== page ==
Mark Noll

O Canada

Liberal evangelicalism: a case study.

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Figures for church adherence highlight the realities that forced the "making and remaking" of Airhart's subtitle. In the decennial federal censuses from 1931 to 1961, roughly twenty percent of all Canadians identified themselves as members of the United Church.[4] The church's own record of those "under pastoral care" reported lower numbers, but still a substantial 14 to 15 percent of the national population. In a country with a Catholic population of more than 40 percent, and where adherents to the Anglican church and the continuing Presbyterian church totaled close to 25 percent, the United Church enjoyed the support of proportionally more adherents than any other Protestant denomination in the United States or Canada. But after the crises of the 1960s, the downward trend began: 17 percent of the population in the census of 1971, 11 percent in 1991, and six percent in 2011, with the number "under pastoral care" sliding from about 80 percent of the census figure in 1931 to under 60 percent in recent years. For another comparison, where Canada's national population increased almost three and one-half times from 1931 to 2011, the most recent national census in 2011 tallied almost exactly the same number reporting United Church membership as in 1931. While numerical rise and decline frames the contours of Airhart's narrative, its great merit is the skill with which she exegetes the church's internal dynamics, rather than simply diagnoses apparent health in early decades and then obvious distress more recently.

In carrying out this effort, Airhart's book differs from other fine studies that have recently appeared. The United Church of Canada: A History, edited by Don Schweitzer of St. Andrew's College in Saskatoon, Saskatchewan, an institution founded by Presbyterians in 1912 but then grafted into the United Church, contains a great deal of useful material. The book's authors, mostly United Church pastors or professors, provide eight chapters constituting a chronological survey with six others examining themes like worship practices, outreach to First Nations, and the church's self-image. The tone throughout ranges from dispassionately objective to cautiously defensive. Editor Schweitzer, for example, records the vacuum that developed when in the 1960s the United Church gave up its aspirations to serve as the national church, but specifies other developments that he considers positive, including an end to "assimilationist policies toward First Nations peoples, the repudiation of supersessionist understandings of Judaism, a new openness to other religions, … an increased recognition of the agency and autonomy of women, and the decision that in and of itself, sexual orientation was not a barrier to ordination."

By contrast, Kevin Flatt's After Evangelicalism: The Sixties and the United Church of Canada, which focuses on controversies of that decade as a key for the church's entire history, offers a definite "decline and fall." To Flatt, a historian at Redeemer University College in Ancaster, Ontario, the United Church from its origin in 1925 sustained a fragile coalition of leaders committed to modernist theology and church members sustaining the evangelical commitments of those who drafted the original "Basis of Union." For Flatt, this coalition came unglued in the 1960s for a number of reasons, but especially because of consternation that greeted the roll-out of new manuals for the church's educational ministries. This "New Curriculum" mostly reflected standard liberal Protestant positions: a description of biblical supernaturalism as myth, rejection of the Virgin Birth of Christ, waffling on the Resurrection, and reinterpretation of "decisions for Christ" in social or communal terms.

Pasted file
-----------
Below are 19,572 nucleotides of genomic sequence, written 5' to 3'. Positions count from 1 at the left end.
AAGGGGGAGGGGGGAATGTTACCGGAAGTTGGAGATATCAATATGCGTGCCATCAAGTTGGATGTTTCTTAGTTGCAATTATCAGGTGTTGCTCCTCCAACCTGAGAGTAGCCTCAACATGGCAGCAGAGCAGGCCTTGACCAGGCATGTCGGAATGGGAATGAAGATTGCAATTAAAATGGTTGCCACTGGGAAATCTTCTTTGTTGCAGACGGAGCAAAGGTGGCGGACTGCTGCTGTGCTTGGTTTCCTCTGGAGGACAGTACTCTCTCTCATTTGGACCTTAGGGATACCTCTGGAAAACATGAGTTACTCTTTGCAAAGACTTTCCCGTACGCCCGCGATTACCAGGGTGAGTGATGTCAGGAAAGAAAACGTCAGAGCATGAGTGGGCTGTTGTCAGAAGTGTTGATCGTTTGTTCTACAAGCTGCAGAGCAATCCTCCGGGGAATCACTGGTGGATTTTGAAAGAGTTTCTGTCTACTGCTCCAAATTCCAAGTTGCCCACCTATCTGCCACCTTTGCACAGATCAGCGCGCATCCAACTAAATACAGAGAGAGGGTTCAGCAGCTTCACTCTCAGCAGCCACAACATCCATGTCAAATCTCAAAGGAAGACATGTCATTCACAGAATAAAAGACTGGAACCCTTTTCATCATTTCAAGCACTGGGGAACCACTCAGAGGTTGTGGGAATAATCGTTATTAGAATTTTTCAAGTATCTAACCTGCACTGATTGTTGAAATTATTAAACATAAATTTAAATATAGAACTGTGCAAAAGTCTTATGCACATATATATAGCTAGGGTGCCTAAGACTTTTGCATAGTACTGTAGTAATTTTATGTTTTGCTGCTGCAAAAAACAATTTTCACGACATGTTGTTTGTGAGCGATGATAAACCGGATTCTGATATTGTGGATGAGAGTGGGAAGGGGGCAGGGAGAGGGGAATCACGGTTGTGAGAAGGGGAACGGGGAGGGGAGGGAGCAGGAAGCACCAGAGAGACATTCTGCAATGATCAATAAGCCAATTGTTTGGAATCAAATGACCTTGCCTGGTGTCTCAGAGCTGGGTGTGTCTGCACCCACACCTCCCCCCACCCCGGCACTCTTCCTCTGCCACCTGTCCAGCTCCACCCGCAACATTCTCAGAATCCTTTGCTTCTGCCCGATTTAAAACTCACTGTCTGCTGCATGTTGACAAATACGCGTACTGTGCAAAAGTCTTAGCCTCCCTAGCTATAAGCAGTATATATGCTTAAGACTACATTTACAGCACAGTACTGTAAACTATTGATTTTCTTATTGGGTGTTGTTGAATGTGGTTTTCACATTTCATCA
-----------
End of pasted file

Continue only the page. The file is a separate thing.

In Flatt's account, the New Curriculum finally brought into the open what church bureaucrats and seminary professors had believed all along. When upset local members responded with anguished outcries and when Sunday school attendance experienced the steepest decline in the denomination's history, the internal contradictions of the original modernist-plus-evangelical amalgamation stood out for all to see. With credibility contested, leadership exposed, and congregants at sea, the United Church in this account declined because it could no longer paper over the fissures built into the jerry-rigged arrangement of the founding generation. Flatt's research for events in the 1960s is through and his account of controversies prompted by the New Curriculum perceptive. Yet whether his focus on the ruptures of the 1960s provides the right context for understanding the entire history of the United Church is an issue about which Phyllis Airhart's book has a lot to say.

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